Blur Fans Weep as Band Signs Off With Instant Album
This is the age of the instant album. Blur had only just finished what may be its last ever show and the machines were cranking out a digital download.
Today, we can hear the result online. Next week, the two-CD version will be in shops. The title is “Parklive,” a reference to the Hyde Park location of the concert and one of Blur’s hits, “Parklife.”
A five-disc version with a DVD comes in November: The audio only goes some way to capture one of the most charged gigs in the park for months, and that includes concerts by Madonna and Bruce Springsteen.
Some fans, who have followed the Britpop band for more than two decades, were left in tears at the prospect of the end of a glorious career.
“Is this really the last curtain?” said Joanne Radway, a 43-year-old computer analyst from Enfield. “At least they didn’t sign off with ‘To the End’ or we’d know this was totally final.” That song closes with the words “looks like we might have made it to the end.”
Blur encored with the just as serious “The Universal” and its lyrics “when the days they seem to fall through you, well just let them go. Just let them go.”
No more shows are planned. Singer Damon Albarn, who made no reference to that onstage, stood tearful and motionless for a minute looking at the sell-out crowd of 60,000 people. He said “goodnight” rather than “goodbye” before walking away.
The instant album kicks off with “Girls & Boys,” and the fans yelling along to every word. So it continues, through a frenzied “Beetlebum” and “Song 2,” with wild “Whoo-hoos” ringing around the arena. That 1997 hit was dedicated by Albarn to Team GB medalist Mo Farah, whom he called an “inspiring human being.”
There were walk-on roles by actor Phil Daniels and comedian Harry Enfield, who was inexplicably dressed as a tea lady.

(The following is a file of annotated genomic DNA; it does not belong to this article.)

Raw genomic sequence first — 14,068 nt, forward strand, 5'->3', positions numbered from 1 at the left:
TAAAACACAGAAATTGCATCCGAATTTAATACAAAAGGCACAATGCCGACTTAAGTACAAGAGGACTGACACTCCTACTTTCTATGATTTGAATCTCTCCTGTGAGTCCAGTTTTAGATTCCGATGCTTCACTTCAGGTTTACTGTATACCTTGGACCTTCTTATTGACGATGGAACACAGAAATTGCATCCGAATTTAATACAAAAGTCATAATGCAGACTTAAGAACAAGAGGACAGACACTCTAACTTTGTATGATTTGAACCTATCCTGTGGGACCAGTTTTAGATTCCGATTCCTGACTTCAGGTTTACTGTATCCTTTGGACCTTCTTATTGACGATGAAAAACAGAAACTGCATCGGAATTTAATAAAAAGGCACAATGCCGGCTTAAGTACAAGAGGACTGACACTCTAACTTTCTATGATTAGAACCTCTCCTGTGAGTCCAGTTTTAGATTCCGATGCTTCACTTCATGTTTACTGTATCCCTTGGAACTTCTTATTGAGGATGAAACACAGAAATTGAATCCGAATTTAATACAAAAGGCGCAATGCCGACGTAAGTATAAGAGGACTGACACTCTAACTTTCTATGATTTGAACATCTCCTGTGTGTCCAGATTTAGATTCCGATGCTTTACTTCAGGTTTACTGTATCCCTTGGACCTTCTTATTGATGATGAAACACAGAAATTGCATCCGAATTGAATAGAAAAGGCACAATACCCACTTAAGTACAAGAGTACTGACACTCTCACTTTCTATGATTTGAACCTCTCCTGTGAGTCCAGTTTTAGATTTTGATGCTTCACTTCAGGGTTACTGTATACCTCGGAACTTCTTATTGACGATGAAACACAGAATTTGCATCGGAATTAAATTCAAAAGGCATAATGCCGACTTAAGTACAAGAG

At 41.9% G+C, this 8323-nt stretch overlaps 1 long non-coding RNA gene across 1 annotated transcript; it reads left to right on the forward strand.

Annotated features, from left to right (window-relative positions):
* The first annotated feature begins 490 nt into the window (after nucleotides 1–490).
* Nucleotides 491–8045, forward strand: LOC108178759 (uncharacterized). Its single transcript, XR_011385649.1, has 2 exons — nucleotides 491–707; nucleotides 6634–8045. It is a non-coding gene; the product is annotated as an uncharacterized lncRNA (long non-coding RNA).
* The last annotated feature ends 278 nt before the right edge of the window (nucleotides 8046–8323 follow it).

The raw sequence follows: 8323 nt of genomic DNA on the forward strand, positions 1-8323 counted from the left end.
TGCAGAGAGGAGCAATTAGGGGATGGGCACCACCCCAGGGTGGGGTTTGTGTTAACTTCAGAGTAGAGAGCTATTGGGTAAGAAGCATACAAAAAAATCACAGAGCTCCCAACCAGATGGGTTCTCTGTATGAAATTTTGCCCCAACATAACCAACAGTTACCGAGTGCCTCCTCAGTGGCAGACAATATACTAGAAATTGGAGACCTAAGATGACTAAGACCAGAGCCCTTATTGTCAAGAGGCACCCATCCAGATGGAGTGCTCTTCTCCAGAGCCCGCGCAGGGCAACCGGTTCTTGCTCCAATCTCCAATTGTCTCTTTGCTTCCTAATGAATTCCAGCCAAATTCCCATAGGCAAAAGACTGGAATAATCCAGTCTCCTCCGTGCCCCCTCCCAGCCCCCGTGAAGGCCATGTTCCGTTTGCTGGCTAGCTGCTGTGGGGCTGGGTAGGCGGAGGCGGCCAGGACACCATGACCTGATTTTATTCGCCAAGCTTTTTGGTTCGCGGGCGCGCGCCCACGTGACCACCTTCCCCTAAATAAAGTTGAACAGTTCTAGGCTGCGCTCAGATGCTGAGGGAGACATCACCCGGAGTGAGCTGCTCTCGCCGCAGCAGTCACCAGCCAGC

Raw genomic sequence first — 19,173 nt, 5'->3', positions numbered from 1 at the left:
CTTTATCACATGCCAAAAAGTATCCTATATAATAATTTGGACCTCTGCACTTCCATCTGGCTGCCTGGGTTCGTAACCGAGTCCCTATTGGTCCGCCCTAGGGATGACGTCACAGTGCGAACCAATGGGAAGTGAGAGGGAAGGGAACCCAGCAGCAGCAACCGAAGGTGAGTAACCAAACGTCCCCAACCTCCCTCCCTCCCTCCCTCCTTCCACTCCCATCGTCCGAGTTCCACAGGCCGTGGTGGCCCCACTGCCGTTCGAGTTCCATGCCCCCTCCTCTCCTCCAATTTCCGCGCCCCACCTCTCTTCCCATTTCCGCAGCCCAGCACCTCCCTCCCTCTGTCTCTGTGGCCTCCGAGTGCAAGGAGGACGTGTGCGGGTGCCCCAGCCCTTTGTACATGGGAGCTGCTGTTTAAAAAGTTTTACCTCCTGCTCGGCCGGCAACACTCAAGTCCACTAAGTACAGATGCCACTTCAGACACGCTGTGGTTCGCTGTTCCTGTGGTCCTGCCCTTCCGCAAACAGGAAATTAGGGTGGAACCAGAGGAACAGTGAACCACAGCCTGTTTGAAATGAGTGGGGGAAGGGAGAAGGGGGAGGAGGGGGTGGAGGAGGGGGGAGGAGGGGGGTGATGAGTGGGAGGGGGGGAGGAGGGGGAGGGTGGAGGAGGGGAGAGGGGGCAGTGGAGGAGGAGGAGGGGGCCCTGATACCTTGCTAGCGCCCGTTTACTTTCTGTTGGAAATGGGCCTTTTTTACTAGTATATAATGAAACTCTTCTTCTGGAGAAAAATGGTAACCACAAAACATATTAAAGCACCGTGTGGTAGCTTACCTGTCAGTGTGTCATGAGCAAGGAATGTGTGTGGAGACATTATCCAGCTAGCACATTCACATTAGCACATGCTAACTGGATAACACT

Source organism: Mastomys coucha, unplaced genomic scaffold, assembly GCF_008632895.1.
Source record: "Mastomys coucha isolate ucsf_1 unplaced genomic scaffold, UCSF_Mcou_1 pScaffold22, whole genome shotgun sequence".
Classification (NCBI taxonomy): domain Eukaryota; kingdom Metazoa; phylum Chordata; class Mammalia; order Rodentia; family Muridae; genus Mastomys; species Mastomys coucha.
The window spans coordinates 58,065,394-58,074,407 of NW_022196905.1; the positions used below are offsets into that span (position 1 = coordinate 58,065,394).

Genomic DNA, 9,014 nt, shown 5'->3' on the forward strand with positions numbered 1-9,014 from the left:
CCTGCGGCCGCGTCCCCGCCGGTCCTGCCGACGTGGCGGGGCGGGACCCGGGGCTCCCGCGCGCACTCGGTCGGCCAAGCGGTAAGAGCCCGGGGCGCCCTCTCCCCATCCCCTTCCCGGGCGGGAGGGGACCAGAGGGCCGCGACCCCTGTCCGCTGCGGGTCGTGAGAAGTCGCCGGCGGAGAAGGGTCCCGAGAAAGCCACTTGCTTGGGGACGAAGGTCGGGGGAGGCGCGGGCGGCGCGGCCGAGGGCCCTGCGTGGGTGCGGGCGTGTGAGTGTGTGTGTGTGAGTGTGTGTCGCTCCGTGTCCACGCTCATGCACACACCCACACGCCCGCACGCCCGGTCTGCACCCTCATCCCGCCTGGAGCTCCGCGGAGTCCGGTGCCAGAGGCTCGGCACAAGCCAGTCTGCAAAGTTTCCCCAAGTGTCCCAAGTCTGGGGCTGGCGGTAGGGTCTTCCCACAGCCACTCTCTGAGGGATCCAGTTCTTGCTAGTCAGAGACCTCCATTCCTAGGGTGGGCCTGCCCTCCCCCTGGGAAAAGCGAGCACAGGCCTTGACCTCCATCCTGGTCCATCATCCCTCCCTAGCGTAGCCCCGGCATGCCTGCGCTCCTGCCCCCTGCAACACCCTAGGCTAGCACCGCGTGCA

The band was dressed down in denim, with Albarn wearing his best cheeky-chappy grin at the start. His other musical activities, such as Gorillaz, have put Blur on the backburner.
Graham Coxon, who has been forging an indie-pop solo career, intently played his guitar while Alex James, now best known as a farmer and cheese maker, thrashed his bass with abandon. Dave Rowntree kept a politically correct beat on drums, as befits a New Labour activist trying to get into parliament.
The stage featured a large freeway bridge, a reference to the single “Under the Westway,” which Albarn said was written in February with the Olympics and this event in mind.
Some fans complained that the sound was too low. The venue has kept the volume down after local-council action that led to a recent Springsteen show being ended because of a curfew.
Many onlookers sported union-flag capes or fake Olympic medals. Still, this was the “cool Olympic closing concert,” which also featured Bombay Bicycle Club, New Order and the Specials.
Most of the world was watching the spectacular televised ceremony at the Olympic stadium, with performances by the considerably less chilled Spice Girls, George Michael, Queen, One Direction and Take That.
The Hyde Park audience could see live coverage of the rival event on giant screens around the BT London Live site. There were boos for comedians such as Eric Idle (“Always Look on the Bright Side of Life”) and Russell Brand (“I Am the Walrus”) and flag-waving for the Who’s incendiary medley. And more tears at the video feed of the Olympic caldron being extinguished.
Whether we were watching just the end of the London 2012 games is an open question. If it was the also end of Blur, it was at least a heck of a way to bow out.
What the Stars Mean: ***** Exceptional **** Excellent *** Good ** Average * Mediocre (No stars) Poor
“Parklive” and “A Symphony of British Music -- Music For The Closing Ceremony of the London 2012 Olympic Games” are available for download. Ratings: ***. The physical CDs will be released next week for both, priced about $15.
The five-disc “Parklive” box will be available in November including a DVD. The box set “Blur 21,” also on EMI, is about $160 or 135 pounds. Rating: ****. Coxon’s “A&E” and Albarn’s “Dr. Dee” were released this year on Parlophone. Ratings: ***.
Download prices vary across services.
(Mark Beech writes for Muse, the arts and leisure section of Bloomberg News. The opinions expressed are his own.)
To contact the editor responsible for this story: Manuela Hoelterhoff at email@example.com.